In college, calculus was consistently was my highest grade. I took this course in my first semester. I didn’t understand why I liked it so much. I had a strategy to learn the material that was unbeatable. I had no idea at the time because these were not intentional acts. I moved through the cues I thought were best. In this experiment, it happened to work out well with an A at the end. This allowed me to ultimately be admitted into business school at the end of the year.
Everyone dreaded the fact that this five-credit course was every day Monday through Friday from 2:30 to 3:25. Secretly, I liked it. It was baked into my weekly routine. It forced me to pay attention and chip away every day. We had weekly quizzes and daily homework assignments.
I used to think what’s the point of doing so well in such a specialized skill? I didn’t end up pursuing a major in math (thank goodness). I didn’t realize that at the time the strategy I had developed was impeccable. Because I already took calculus the year before in high school, the baseline of the chunks were there. After only achieving a one out of five on the AP test, the credits didn’t transfer. I had to retake it. I was furious about it for the longest time because my course grade was above average. When it came to taking a standardized accumulative test, I flunked.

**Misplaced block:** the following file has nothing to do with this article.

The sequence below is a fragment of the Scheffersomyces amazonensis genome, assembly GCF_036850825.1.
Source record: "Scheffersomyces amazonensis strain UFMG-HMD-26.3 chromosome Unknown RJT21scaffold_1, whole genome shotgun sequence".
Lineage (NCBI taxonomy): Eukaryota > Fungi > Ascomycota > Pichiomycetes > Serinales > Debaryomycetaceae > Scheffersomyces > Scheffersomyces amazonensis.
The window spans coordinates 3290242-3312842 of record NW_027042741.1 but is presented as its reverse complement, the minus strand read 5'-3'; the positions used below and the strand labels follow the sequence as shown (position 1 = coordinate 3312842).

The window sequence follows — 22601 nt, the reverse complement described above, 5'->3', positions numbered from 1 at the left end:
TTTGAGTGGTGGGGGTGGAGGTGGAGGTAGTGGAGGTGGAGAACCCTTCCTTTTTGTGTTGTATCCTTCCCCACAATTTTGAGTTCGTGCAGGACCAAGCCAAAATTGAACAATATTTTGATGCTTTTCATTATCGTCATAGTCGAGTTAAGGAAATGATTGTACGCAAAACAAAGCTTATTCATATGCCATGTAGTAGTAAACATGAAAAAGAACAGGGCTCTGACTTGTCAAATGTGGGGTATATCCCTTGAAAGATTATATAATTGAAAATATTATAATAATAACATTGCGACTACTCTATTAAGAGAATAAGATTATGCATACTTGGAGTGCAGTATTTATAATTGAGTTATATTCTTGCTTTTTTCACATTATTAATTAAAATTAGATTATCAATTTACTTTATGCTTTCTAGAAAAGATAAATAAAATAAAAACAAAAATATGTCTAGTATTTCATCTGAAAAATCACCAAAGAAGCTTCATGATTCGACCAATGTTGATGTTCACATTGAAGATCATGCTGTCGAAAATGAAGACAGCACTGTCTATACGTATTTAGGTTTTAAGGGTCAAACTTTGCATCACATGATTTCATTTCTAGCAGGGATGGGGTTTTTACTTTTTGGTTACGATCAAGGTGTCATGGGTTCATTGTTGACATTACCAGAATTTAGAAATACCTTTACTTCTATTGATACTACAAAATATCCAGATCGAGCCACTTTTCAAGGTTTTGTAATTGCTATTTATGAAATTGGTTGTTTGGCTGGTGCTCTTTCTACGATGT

In hindsight, taking the course in high school was not at all a waste. It provided the context of the concepts. I compounded the ideas again a second-time college which allowed them to stick better. I had a regimented routine where I went to the quietest floor of the library each day to go complete the homework after class. There was a progression of the homework. Multiple submissions for a question were allowed, so if I struggled then I had classmates that could struggle with me. On Fridays before the quiz, I met and got pizza with a classmate. We talked over the concepts and explained them to each other. Little did I know, this is an aspect of the Feynman technique. It is a goldmine to learning to teach to someone else.
All in all, this system shows how I definitely didn’t have an innate talent to be good at calculus. It was that I figured out how to learn. Do I remember how to solve a limit problem five years later today? Probably not. If I reviewed it, maybe. Without a purpose for learning, the attitude of how much effort to push forward does not exist. There is an opportunity cost.